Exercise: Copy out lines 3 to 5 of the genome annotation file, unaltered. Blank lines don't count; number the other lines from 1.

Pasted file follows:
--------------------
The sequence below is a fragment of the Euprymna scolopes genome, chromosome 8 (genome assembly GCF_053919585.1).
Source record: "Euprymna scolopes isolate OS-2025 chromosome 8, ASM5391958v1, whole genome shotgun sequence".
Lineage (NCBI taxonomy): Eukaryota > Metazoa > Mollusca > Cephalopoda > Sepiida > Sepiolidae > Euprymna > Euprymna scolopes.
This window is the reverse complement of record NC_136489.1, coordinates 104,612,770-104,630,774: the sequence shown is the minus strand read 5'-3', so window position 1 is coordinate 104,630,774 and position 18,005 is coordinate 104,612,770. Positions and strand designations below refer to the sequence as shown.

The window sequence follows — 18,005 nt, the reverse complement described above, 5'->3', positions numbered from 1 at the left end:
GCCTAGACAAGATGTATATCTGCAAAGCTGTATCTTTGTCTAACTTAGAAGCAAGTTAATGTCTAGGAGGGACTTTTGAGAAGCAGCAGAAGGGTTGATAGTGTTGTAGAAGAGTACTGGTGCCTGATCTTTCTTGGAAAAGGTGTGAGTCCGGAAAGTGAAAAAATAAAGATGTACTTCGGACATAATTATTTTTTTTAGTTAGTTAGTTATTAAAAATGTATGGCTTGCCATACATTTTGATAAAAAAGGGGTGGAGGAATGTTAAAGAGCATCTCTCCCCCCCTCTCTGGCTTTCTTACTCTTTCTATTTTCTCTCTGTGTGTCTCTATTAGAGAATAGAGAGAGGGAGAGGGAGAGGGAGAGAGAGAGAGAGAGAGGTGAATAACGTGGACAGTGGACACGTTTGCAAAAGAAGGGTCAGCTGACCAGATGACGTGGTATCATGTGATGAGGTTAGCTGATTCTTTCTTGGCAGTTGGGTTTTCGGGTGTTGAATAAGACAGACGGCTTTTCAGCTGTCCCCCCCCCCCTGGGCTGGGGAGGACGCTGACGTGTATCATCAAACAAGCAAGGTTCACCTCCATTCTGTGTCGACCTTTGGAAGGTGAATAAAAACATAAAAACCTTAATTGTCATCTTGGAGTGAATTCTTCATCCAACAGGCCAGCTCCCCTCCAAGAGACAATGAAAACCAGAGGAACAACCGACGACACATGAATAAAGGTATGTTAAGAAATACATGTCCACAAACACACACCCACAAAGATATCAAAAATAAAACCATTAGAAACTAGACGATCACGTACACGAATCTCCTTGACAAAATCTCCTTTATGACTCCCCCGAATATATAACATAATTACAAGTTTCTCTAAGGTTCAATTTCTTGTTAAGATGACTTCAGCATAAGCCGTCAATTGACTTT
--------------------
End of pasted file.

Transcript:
Lineage (NCBI taxonomy): Eukaryota > Metazoa > Mollusca > Cephalopoda > Sepiida > Sepiolidae > Euprymna > Euprymna scolopes.
This window is the reverse complement of record NC_136489.1, coordinates 104,612,770-104,630,774: the sequence shown is the minus strand read 5'-3', so window position 1 is coordinate 104,630,774 and position 18,005 is coordinate 104,612,770. Positions and strand designations below refer to the sequence as shown.

The window sequence follows — 18,005 nt, the reverse complement described above, 5'->3', positions numbered from 1 at the left end: